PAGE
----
Jenn Griffin said...

Nightmusic: can I take cover with you? Harry Potter puts me to sleep.

J.D. Barker - The Fourth Monkey. The Fifth to Die. Plus, I heard him speak at ITW XIII. I feel like we're best buds now. (I wish!)

Karen McCoy said...

I was an early fan of Brigid Kemmerer. She is brilliant. Absolutely read her stuff. And while I am a devout Harry Potter fan, and a proud Gryffindor, I understand the series isn't for everyone. So no tars or feathers from me.

Also, I was at a conference yesterday, and couldn't enter the contest on time, but I had such a good time with my (now) disqualified entry that I couldn't help but share it. It's based on a writing exercise I completed at said conference:

My springs fracture. No pain. Just humiliation. My metallic piped sections barely hold tether, banking left. The gaping space between them unbearable.

I worried this might happen after the new kitten batted the toilet paper roll into dizziness. An undignified job, perhaps, but my body cannot support anything anymore. I’ll be tossed aside. Or worse, accidentally, unfairly, thrown into the toilet.

I snap, and half of me floats in stale yellow. My worst fears realized.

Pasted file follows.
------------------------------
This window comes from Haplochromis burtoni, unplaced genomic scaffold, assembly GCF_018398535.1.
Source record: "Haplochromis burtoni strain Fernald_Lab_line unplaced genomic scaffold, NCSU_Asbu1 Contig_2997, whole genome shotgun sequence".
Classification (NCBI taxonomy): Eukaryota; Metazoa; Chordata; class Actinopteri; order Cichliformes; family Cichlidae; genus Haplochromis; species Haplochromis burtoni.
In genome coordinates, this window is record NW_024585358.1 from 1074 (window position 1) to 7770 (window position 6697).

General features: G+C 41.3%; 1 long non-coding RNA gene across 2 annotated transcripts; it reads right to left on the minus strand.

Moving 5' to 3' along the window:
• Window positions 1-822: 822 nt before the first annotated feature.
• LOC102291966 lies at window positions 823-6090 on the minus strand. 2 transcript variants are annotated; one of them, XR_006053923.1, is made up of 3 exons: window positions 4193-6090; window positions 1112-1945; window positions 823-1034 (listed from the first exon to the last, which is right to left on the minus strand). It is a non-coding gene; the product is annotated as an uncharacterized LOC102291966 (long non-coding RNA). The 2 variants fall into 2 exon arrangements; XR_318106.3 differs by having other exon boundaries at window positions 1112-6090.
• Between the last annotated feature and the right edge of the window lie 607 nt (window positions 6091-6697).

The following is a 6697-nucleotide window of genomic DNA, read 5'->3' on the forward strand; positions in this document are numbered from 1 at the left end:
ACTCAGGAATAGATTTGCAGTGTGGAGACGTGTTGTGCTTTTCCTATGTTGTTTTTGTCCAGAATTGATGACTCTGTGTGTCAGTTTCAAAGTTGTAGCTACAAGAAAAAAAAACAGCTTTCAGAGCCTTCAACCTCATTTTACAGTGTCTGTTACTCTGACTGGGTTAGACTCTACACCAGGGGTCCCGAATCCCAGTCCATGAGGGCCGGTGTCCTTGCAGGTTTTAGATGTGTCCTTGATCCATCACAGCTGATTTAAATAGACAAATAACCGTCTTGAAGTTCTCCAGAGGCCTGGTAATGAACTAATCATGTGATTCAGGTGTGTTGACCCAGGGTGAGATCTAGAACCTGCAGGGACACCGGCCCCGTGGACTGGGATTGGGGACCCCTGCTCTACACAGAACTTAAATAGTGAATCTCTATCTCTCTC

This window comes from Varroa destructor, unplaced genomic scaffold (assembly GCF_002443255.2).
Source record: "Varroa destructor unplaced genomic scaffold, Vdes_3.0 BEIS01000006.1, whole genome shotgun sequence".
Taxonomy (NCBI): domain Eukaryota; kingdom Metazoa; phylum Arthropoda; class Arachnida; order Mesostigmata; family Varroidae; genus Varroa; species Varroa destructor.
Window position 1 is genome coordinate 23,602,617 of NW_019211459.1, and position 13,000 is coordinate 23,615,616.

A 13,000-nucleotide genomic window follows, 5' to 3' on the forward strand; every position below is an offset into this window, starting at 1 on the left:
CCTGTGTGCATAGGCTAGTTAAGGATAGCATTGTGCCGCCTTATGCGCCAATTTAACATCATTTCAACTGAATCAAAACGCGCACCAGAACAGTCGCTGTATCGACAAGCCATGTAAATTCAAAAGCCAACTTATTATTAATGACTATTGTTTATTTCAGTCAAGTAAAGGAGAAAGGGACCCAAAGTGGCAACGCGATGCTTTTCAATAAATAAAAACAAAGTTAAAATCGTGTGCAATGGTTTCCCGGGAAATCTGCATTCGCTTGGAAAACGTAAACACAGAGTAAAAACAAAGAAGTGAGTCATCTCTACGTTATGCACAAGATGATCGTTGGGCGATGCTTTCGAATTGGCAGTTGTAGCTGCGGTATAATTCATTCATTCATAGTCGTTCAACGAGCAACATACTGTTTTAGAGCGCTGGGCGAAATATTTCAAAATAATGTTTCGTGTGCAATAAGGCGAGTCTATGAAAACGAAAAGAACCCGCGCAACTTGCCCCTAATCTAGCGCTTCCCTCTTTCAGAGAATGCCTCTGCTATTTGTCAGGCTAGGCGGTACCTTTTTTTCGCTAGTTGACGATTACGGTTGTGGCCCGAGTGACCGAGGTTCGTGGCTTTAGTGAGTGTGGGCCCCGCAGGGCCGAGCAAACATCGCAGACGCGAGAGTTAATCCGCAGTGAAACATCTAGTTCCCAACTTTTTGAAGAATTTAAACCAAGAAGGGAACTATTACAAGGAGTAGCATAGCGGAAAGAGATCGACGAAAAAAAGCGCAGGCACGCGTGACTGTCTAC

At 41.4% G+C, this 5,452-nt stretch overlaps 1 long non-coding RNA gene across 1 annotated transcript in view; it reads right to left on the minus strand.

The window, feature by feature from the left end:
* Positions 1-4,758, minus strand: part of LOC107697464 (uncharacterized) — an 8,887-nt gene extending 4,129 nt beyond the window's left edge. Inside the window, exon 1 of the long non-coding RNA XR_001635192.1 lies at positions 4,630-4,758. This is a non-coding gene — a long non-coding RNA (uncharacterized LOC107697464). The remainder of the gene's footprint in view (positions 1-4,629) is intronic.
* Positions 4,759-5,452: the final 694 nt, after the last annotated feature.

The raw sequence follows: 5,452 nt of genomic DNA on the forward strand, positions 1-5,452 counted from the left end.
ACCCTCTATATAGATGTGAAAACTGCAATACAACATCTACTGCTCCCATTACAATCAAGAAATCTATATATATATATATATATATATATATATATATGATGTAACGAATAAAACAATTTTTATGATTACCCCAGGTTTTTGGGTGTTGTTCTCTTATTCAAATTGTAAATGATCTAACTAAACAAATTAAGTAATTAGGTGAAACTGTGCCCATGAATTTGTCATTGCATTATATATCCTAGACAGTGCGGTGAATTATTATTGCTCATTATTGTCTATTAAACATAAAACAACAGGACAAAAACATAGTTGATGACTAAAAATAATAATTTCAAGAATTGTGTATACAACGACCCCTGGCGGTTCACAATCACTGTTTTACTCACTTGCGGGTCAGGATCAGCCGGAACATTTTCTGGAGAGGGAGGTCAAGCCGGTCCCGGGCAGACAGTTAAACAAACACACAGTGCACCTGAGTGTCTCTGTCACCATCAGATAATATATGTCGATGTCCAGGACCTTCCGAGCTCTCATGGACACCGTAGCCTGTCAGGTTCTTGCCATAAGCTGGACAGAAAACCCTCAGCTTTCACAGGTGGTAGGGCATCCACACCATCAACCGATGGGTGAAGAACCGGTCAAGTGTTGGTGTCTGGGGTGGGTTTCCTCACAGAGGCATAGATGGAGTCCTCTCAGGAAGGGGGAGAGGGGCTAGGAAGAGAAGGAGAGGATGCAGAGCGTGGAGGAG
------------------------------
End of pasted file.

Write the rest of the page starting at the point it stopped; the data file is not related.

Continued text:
She pulls me from the bowl, fragile.
I’m ready to disappear, welcome oblivion.
And suddenly I’m back together, ready, holt. Respected after all.

Eileen said...

I read Gillian Flynn's first book and LOVED it and bought her following books, including Gone Girl, in hardcover the day they came out. I remember reading Gone Girl and thinking, well, this is going to take off.

Laura Stegman said...

I wish the question was the other way around -- there are so many authors I'm just now discovering -- Tana French, Louise Penny, Robert Crais, to name a few. And I read the Harry Potter books (and loved them) only as a very mature adult. I "discovered" Robert Galbraith after reading The Casual Vacancy, and I'm champing at the bit for his/her promised next in that series.